CSC402 Homepage

Programming Language Implementation

Fall 2015

Instructor:

Dr. Lutz Hamel
Tyler Hall Rm 251
Office hours: Friday 11am-noon Tyler Rm 251, Wednesday 11am-12:30pm Tyler Rm 52
email: hamel@cs.uri.edu

TA:

Greg Breard
Office Hours: Wed 11-12:30 Tyler Rm 52, Tues + Thurs 2:30-4 Tyler Rm 135
Email: gtbreard@my.uri.edu

Announcements:

** Final due in Sakai Friday 12/18 @ 11:55pm (please see format below) **

The report for the final project must contain the following sections in order to receive full credit; you must also submit a zip file with your working source code:

[11/30/15] For assignment #7: here is what the code for the keyword parameters should look like:
declare idiv(dividend,divisor) {
     return dividend/divisor;
}

put idiv(divisor->2,dividend->3)
Also, the warnings ANTLR gives you about the 'else' statement are ok - they are just warnings, ANTLR still generates code. The warning essentially states that in an ambiguous statement such as
if  then if  then  else 
The else is associated with the closest if statement.
[11/23/15] posted assignment #7
[11/2/15] here is a hint when building ASTs especially with regards to the Basic for loop. Consider the program snippet
for x = 1 to 10 step 2
   <body>
next x
could be represented as the AST
('for'
    ('=' x 1)
    (NUM 10)
    ('step' 2)
    <body>)
Now consider the snippet
for x = 1 to 10
   <body>
next x
Here is the implicit assumption of step 1, but in the AST we can make that assumption explicit making the interpretation much more coherent over the different possibilities:
('for'
    ('=' x 1)
    (NUM 10)
    ('step' 1)
    <body>)
This is a common AST trick where when building the tree we simply fill out snippets of tree that are assumed in the input program.
[11/2/15] Note the extended deadlines in Sakai [10/29/15] Posted assignment #6
[10/26/15] *** Midterm due Monday 11/2/15 in Sakai ***
[10/18/15] posted assignment #5
[10/8/15] posted assignment #4
[10/7/15] ** We will have class on Monday 10/12 **
[9/30/15] posted assignment #3
[9/23/15] posted assignment #2
[9/21/15] Assignment #1 should now be submitted via Sakai. I have posted a new version of Assignment #1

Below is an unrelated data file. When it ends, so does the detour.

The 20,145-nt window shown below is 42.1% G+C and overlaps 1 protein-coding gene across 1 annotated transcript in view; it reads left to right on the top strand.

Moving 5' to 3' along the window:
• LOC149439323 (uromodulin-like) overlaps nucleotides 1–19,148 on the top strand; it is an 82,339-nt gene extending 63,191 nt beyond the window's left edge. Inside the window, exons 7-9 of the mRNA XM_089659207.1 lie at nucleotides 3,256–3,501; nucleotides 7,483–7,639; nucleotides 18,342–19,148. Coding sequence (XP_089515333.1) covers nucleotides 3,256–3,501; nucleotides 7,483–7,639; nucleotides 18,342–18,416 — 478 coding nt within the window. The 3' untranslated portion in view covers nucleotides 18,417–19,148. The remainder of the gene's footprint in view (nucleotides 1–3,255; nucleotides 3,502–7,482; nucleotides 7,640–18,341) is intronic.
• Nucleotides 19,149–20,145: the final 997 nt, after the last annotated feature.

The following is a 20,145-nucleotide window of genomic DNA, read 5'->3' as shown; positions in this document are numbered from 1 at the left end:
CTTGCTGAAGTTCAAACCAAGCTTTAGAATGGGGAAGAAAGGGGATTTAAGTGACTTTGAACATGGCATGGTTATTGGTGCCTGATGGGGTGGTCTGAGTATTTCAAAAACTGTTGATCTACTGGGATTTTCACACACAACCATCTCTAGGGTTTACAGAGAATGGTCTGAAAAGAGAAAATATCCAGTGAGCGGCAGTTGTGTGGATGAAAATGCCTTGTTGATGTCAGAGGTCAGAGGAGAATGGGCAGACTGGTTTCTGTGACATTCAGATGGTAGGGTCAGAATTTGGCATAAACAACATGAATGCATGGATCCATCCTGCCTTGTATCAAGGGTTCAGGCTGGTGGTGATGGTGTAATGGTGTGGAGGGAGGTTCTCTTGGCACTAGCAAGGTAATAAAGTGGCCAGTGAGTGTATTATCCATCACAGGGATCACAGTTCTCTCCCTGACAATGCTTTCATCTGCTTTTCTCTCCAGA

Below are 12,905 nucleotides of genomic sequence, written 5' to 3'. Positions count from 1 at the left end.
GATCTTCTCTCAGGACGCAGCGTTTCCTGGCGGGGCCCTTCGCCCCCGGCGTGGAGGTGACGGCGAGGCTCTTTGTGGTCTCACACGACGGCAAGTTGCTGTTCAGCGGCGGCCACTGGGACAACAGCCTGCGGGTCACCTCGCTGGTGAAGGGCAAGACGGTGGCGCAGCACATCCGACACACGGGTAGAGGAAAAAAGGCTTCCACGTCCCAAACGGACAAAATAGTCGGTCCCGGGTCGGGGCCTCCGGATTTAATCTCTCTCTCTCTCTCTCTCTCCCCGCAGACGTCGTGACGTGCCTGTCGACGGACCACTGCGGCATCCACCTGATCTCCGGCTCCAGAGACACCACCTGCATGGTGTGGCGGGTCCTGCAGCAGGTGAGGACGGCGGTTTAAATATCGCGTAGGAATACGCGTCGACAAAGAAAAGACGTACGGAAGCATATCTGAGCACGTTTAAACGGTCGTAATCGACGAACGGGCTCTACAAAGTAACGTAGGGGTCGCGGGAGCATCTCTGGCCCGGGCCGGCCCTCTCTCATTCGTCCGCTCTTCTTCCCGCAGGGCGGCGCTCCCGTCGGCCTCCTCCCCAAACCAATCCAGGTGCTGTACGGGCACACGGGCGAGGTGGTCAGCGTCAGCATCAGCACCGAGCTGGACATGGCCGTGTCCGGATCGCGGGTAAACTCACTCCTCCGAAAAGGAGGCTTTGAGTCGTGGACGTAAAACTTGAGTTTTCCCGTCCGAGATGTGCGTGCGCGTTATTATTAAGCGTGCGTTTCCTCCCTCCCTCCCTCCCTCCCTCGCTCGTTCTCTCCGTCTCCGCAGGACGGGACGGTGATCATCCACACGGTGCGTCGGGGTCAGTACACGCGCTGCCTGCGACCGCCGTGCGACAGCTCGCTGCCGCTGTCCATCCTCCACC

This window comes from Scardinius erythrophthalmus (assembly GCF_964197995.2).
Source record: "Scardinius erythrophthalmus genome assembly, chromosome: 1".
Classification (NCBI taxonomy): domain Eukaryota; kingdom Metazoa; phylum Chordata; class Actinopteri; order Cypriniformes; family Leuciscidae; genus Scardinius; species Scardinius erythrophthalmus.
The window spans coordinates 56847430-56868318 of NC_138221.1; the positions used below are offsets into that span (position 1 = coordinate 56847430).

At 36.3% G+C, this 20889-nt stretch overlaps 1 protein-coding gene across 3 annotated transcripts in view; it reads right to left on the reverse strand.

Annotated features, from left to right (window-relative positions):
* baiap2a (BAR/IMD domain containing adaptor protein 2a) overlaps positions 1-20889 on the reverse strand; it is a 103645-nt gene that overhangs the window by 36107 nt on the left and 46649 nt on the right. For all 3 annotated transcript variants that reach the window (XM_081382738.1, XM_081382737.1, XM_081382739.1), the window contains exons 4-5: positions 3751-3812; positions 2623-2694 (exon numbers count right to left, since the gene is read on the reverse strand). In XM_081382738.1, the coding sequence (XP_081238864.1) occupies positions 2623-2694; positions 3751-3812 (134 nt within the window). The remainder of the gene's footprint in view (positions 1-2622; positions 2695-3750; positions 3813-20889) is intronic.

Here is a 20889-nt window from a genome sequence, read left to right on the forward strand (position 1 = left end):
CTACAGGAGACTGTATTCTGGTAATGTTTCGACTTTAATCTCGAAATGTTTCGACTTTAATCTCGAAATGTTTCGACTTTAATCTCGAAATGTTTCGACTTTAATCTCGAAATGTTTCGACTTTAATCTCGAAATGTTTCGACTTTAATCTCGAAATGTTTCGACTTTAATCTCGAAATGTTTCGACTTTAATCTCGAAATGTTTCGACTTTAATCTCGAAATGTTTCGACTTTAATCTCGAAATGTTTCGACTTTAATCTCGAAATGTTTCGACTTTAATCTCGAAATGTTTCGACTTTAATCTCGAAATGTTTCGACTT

[9/20/15] Here is a version of nextToken() that implements EOF correctly (Thanks Austin!)
    private char nextToken () throws Exception {
	int i;	
	char c;
	// skip white space
	while ((i = din.read()) == 32 || i == 10 || i == 13 || i == 11);
	if (i == -1)
		throw(new EOFException());
	c = (char) i;
	currentToken = c;
	return c;
    }
[9/18/15] Here is a zip file with a handcoded LL(1) parser for a small example language. Save this file onto your UbuntuBox, unzip it, and take a look at the README file.
[9/18/15] posted assignment #1
[9/15/15] I posted draft book chapters on the topics of language processors and language tools, take a look.
[9/10/15] The Linux virtual machine is now available for download:

UbuntuBox.ova

Download this file (careful ~2.5GB) and import this into VirtualBox using the file->import appliance menu point. Once imported you can start the machine by double clicking on UbuntuBox.
[9/9/15] Please install Virtual Box version 4.3 on your computer.
[9/9/15] Welcome!

Description:

If any of these questions interest you then CSC402 is for you. We will spend the semester looking at programming language implementations: from syntax highlighters to code analyzers, from interpreters and virtual machines to compilers.

As part of the course we will construct interpreters and translators for domain specific languages such as calculator languages and command line languages for steering your favorite game character. The course will also include one large semester project of a language implementation project of your choosing. This could be a graphics language, a new programming language (think Ruby), a domain specific language such as PHP or a new command line shell interpreter for Unix/DOS.

The goal of the course is to give you a solid foundation with respect to programming language implementation which includes grammar construction, parsing techniques, intermediate representations, tree construction, tree pattern matching techniques, among many other topics. The course is designed around a set of programming language implementation design patterns that shed light on the overall construction of programming language processors. These tools will enable you to add domain specific and general programming language implementations to your tool chest to solve difficult engineering problems.

Final Project Ideas

When I say implementation that could mean: as an interpreter, as a compiler to a virtual machine, or as a compiler to actual machine code.

Documents of Interest:


NOTE: email submissions are not acceptable for assignments.

Assignments: